POSSIBLE MECHANISMS FOR ROCK FALL EVENTS ALONG PA STATE ROUTE 11/15, SOUTH OF LIVERPOOL, PA
The diabase intrusion cross cuts a succession of sandstone, shaley-sandstone, mudstone, and coal that are dipping 70˚N; this succession occurs both above and below the intrusion. The thickness of the intrusion varies from ~6 m at the top of the exposure to 13m its base. The intrusion exhibits columnar jointing, and the surrounding bedrock contains southward dipping, E-W oriented fractures. The quartz grains in the quartz arentite contain abundant gas vacuoles that exhibit an upward flow dispersal. Vacuoles are more abundant and densely spaced in the sandstones up dip of the intrusion. This tends to be the rock involved in the rock falls.
Rockfalls at this particular location may be due to several contributing factors related to weathering, fracture sets, and vacuole concentration. Differential erosion of the shale and mudstone located both above and below the intrusion, surrounding the diabase intrusion, weather more quickly than the diabase and overlying sandstone, producing a thick sandstone overhang that is prone to falling. The sandstone is fractured, causing it to be weak along several fracture sets. Additionally, the quartz grains in the overlying sandstone contains abundant gas vacuoles related to the emplacement of the intrusion. The increased abundance and density of gas vacuoles in the sandstone, result in a weakened rock.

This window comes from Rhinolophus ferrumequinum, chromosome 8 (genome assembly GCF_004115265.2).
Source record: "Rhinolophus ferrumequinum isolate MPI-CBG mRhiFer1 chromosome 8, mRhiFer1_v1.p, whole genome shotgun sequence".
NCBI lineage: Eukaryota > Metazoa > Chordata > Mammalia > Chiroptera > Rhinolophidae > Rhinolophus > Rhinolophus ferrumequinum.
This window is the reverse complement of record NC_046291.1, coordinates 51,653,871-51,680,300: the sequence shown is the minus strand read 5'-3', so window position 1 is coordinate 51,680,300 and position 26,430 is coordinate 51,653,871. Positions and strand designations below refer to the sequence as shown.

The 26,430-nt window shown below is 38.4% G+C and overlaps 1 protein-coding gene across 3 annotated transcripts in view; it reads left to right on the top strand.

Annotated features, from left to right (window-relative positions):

Rock falls at this location might be mitigated by drilling and blasting away the sandstone overlying the mudstone and coal. Terracing the diabase at this location might also decrease the amount of falling debris capable of reaching the road. Careful attention needs to be paid to the strength of the rock that tends to fall, which are composed of lithologically heterogeneous quartz and lithic wackes.